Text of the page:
Over the years she has sold a lot of eels and given out a lot of advice about how and where to catch fish.

And last month Ruth Meyer, former longtime owner of Larry’s Tackle Shop and a quiet unsung hero in the fishing community, was inducted into the Martha’s Vineyard Striped Bass and Bluefish Derby hall of fame.

On a rain-streaked morning last week, Ms. Meyer sat at her home in Edgartown and recounted a few memories. “I didn’t choose to run a fishing tackle shop because sales was my profession. I inherited it,” she said.

Her father, Larry Meyer, was a carpenter. He opened the tackle shop in a small room at the Depot Corner gas station in 1945.

Ms. Meyer recalls going shore fishing with her parents and her brothers, Karl and Larry. All the Meyer children had nicknames: young Larry was Bizzy, Karl was Tiny and sister Ruth was Sissy. “My father had a Model A converted for riding on the beach. We would go down to South Beach and drive to the Norton Point opening to fish,” she recalled, adding: “Oh, and there was a golden-red border collie called Lady.”

She has fond memories of fishing trips to Chappaquiddick, where the road to Wasque seemed much longer than it is today and the beach was bigger than a football field. “When you drove out from under the pine trees, you still couldn’t see the water. It seemed we had to drive so long just to get to there,” she said.

In those days campfires were allowed on the beach, and the fishing Meyer family stayed late at the beach. “We’d light a fire and have supper. We stayed all night,” she recalled.

Larry Meyer died in December of 1961 at the age of 57, and Ruth’s mother took over the store. Ms. Meyer worked with her mother during the summer, and that fall went off to college at Virginia Commonwealth University in Richmond. She planned to study social work and make that her career.

Then when her mother died in February of 1969, Ms. Meyer took over the store, intending to do it only for a short time. By then Larry’s Tackle Shop had moved down to the Edgartown waterfront, which in those days was lined with fish shacks.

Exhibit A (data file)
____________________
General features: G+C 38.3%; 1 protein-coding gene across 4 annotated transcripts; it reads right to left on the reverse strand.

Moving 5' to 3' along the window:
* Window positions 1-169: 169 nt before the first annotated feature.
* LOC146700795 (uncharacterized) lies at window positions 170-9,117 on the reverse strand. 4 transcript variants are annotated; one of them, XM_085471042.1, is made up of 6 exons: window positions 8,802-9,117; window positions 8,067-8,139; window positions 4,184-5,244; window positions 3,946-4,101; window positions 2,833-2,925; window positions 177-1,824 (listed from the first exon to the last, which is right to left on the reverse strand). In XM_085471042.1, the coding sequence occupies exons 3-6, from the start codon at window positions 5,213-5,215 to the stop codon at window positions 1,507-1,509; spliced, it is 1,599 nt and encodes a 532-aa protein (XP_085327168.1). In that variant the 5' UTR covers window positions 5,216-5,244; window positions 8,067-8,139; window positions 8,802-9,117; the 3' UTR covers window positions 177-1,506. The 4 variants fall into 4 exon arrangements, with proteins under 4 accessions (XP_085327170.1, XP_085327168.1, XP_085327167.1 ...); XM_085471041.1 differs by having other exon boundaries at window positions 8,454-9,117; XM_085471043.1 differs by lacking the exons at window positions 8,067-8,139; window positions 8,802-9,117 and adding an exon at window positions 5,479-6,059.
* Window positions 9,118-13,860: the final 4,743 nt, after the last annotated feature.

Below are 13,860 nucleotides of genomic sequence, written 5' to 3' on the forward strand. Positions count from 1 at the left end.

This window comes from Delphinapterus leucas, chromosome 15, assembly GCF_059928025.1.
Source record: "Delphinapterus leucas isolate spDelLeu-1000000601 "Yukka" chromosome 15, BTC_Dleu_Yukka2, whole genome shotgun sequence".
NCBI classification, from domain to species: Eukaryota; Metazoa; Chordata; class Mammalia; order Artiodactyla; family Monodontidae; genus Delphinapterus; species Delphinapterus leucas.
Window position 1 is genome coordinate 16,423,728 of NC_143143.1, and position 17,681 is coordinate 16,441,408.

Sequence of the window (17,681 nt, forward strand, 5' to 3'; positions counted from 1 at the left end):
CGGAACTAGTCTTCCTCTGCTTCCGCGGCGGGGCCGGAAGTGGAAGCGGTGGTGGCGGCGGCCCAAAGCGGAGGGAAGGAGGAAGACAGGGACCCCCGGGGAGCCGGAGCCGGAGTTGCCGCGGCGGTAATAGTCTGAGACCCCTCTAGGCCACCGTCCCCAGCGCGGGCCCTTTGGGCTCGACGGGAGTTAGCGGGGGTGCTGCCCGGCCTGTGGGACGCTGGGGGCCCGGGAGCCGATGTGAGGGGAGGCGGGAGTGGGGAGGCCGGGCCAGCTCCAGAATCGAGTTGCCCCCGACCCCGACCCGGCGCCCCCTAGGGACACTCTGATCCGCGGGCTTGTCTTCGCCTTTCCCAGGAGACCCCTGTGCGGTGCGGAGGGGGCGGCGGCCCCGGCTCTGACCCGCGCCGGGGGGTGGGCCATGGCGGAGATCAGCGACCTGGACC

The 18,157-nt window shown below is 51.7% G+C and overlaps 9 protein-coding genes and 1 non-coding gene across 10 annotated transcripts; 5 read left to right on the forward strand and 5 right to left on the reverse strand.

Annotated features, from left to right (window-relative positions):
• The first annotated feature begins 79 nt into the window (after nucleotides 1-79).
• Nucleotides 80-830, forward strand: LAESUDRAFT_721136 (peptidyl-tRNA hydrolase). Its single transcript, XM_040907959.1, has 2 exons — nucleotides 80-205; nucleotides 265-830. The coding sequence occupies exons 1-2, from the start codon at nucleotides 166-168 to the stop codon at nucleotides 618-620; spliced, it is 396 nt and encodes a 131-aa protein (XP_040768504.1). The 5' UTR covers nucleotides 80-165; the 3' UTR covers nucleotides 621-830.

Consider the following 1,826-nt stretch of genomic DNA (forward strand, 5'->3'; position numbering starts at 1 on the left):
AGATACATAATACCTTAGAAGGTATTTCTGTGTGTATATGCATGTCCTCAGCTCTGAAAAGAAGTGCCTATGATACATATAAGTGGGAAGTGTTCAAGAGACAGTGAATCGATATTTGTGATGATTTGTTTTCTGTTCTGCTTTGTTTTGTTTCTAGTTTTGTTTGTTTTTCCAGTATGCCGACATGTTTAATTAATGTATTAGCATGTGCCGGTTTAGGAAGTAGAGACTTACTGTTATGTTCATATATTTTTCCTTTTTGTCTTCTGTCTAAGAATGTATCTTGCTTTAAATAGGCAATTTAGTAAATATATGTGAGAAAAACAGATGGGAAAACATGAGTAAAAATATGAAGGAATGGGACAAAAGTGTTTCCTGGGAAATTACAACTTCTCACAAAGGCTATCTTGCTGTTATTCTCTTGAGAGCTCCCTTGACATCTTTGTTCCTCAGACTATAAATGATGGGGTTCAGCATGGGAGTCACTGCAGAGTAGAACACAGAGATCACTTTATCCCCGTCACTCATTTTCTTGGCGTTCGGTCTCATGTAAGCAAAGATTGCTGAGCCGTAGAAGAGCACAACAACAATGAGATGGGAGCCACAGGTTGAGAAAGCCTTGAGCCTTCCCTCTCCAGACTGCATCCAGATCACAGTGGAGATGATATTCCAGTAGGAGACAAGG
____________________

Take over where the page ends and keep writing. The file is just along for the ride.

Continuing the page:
But running the store for one year became two years and then more. Ms. Meyer had unexpectedly found her spot. “I have a passion for Dock street,” she confessed. “It was a place all its own, separate from the rest.” She remembers taking the short walk up the street to the bank at Four Corners and it felt like she was changing worlds. “It was like going into a city,” she said.

She also recalls fondly the people who helped out in the shop, many of them fishermen who worked to support their fishing habits.

Years later Ms. Meyer became involved with the derby, and was chairman of the organization for years. Among other things she is credited for working behind the scenes to solicit prizes from sponsors, including Boston Whaler.

In 1993 Larry’s Tackle Shop moved away from the waterfront, back to the original spot where it began in 1945. Today the shop is on Upper Main street near Al’s Package Store. It is owned by Steven Purcell, who worked for Ms. Meyer when he first moved to the Island in 1988 at the age of 26. Mr. Purcell took over the store two years ago, after store ownership had changed hands several times.

Now out of the fishing business, Ms. Meyer spends her time at Donaroma’s behind the counter selling flower arrangements, a nice change from selling eels, she says. “I am now meeting the wives of the husbands that bought fishing tackle from me.”

Recently a man she knew came into the store and began the conversation by saying: “Can I buy a dozen eels?”

Ms. Meyer said she was pleased to receive the hall of fame award. “There is a beginning, a middle and an end. There is a kind of closure here, to a family history,” she said. “This has been a great ride.”